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UNF Spinnaker

Recipe Rave: Garlicky Garlic Hummus

Hummus is a traditional dip descending from the Middle East. Its popularity has increased internationally and the dish is consumed by people around the world. Consisting of mostly garbanzo beans, hummus is a nutritious snack that is high in protein, iron and fiber. It’s also a healthy alternative to fattening spinach or ranch dips. Hummus is mainly consumed as a dip for pita chips, pita bread, cucumbers, carrots or crackers. You can get creative by spreading it on a bagel or whole wheat toast for a hearty breakfast.

In America, hummus can be found in the deli section of grocery stores for about $4 for a small tub of Sabras or Athenos hummus. As a college student and professional penny pincher, I make my own hummus for less than one dollar a pop. This fool-proof recipe is doable for even those who always manage to set something on fire while cooking. Whip up a batch of hummus five minutes before a pot luck party and you’re golden.

Garlicky Garlic Hummus


  • 1 can of garbanzo beans (aka chick peas)
  • 2 tablespoons lemon juice
  • 2 tablespoons tahini (found in most grocery
  • stores in the ethnic food aisle and in Indian
  • grocery stores for cheap in bulk)
  • ¼ teaspoons salt
  • 2 cloves of garlic
  • Parsley (a sprig or so should do the trick)
  • 2 tablespoon olive oil (optional)
  • Garlic powder (optional)
  • Lemon pepper (optional)


  • Food processor
  • Can opener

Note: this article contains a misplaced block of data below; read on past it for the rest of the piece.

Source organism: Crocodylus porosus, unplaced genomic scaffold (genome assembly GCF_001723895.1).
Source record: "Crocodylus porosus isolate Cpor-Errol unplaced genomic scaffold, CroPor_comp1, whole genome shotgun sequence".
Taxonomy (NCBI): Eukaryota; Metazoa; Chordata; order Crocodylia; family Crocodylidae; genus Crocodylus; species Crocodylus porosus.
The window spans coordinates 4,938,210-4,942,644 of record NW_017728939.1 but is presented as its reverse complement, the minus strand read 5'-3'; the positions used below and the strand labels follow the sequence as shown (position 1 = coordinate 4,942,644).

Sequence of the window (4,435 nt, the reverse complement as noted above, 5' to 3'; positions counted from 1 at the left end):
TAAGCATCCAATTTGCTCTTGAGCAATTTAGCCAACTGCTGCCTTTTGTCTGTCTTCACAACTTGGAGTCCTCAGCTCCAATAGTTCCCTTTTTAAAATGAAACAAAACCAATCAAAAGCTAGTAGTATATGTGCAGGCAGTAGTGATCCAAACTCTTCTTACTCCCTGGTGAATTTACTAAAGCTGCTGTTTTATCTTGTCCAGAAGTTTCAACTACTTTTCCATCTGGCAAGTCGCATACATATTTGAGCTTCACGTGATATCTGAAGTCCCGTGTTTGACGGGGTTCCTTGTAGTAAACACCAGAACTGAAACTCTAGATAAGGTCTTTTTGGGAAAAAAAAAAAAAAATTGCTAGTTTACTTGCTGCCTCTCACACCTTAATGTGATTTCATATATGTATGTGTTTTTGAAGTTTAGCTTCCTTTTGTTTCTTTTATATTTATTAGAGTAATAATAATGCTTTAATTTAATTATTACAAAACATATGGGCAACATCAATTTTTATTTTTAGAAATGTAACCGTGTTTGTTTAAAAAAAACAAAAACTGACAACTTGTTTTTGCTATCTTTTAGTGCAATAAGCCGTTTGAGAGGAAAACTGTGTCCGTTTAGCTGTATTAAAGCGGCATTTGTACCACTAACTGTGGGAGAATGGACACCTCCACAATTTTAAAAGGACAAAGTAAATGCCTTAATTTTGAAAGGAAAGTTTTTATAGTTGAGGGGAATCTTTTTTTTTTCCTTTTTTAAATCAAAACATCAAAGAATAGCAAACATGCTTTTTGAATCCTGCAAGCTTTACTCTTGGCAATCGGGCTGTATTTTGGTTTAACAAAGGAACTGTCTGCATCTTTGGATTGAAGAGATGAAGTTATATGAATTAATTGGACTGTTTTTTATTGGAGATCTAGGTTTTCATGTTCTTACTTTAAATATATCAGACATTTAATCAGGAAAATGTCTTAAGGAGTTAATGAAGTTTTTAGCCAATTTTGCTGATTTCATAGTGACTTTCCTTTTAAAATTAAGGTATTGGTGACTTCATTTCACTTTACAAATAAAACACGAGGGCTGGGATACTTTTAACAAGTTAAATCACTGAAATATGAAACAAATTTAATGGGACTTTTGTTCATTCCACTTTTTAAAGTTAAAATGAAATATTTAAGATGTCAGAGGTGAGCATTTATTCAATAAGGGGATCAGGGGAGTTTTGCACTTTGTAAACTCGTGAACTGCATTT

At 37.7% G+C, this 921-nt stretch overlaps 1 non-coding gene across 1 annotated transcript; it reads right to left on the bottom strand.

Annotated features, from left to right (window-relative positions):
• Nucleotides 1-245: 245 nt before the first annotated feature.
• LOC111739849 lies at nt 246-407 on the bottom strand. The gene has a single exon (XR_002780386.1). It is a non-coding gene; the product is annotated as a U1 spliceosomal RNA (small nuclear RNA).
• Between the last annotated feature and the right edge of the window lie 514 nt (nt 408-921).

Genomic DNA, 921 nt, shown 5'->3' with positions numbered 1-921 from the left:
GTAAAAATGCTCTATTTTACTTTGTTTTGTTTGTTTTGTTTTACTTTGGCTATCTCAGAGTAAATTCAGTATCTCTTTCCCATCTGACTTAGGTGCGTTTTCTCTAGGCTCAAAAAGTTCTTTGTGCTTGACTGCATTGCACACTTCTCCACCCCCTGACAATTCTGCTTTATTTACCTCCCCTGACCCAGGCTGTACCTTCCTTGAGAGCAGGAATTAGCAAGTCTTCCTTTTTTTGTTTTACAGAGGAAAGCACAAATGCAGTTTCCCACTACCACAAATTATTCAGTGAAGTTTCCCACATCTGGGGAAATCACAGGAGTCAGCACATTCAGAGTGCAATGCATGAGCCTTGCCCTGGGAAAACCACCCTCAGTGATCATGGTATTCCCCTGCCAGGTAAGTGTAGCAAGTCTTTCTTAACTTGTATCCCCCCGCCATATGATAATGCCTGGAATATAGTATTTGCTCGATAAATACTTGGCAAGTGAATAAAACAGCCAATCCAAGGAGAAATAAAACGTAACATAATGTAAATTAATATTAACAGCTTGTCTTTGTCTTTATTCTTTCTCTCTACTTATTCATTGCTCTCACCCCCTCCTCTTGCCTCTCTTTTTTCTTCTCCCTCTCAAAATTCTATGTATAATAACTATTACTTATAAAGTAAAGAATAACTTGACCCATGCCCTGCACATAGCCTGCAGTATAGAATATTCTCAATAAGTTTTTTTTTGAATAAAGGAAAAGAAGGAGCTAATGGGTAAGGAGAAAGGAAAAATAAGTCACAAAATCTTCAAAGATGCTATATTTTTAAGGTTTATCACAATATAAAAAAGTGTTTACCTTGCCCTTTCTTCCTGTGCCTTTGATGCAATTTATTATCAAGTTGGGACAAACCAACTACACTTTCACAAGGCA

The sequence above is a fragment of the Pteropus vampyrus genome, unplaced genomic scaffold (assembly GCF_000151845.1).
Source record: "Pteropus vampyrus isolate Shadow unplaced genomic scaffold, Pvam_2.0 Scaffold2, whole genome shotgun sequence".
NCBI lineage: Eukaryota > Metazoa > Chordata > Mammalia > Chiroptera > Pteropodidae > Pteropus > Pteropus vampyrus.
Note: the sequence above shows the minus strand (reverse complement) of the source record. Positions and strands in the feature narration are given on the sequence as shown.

1. Peel garlic and toss it into the food processor. Flip the switch and let the process pulverize it a bit.
  2. Drain about ¼ cup of juice from garbanzo bean can into food processor. Dispose of the rest of the juice.
  3. Add the rest of the ingredients.
  4. Blend until smooth.


This recipe is flexible and fun to experiment with. Roasted red peppers, artichokes, sun-dried tomatoes and jalapeño peppers are some other popular twists easily executed. You can also experiment with a variety of spices and herbs such as cumin, cayenne pepper, basil, cilantro or oregano.

I opt out on the olive oil because I prefer my hummus to be coarse and full of texture without the added calories. If you want to attempt to imitate the Sabras brand hummus to inexpensively satisfy your Sabras addiction, smooth out the texture with a bit more olive oil. Try out soy bean or canola oil, too, as they’re pretty good at smoothing these situations over.

If you want to avoid vampires or people trying to give you smooches, use garlic olive oil. Mmm …, garlic.

Be sure to stir the tahini prior to scooping out those tablespoons. Like natural peanut butter, the natural oils separate.

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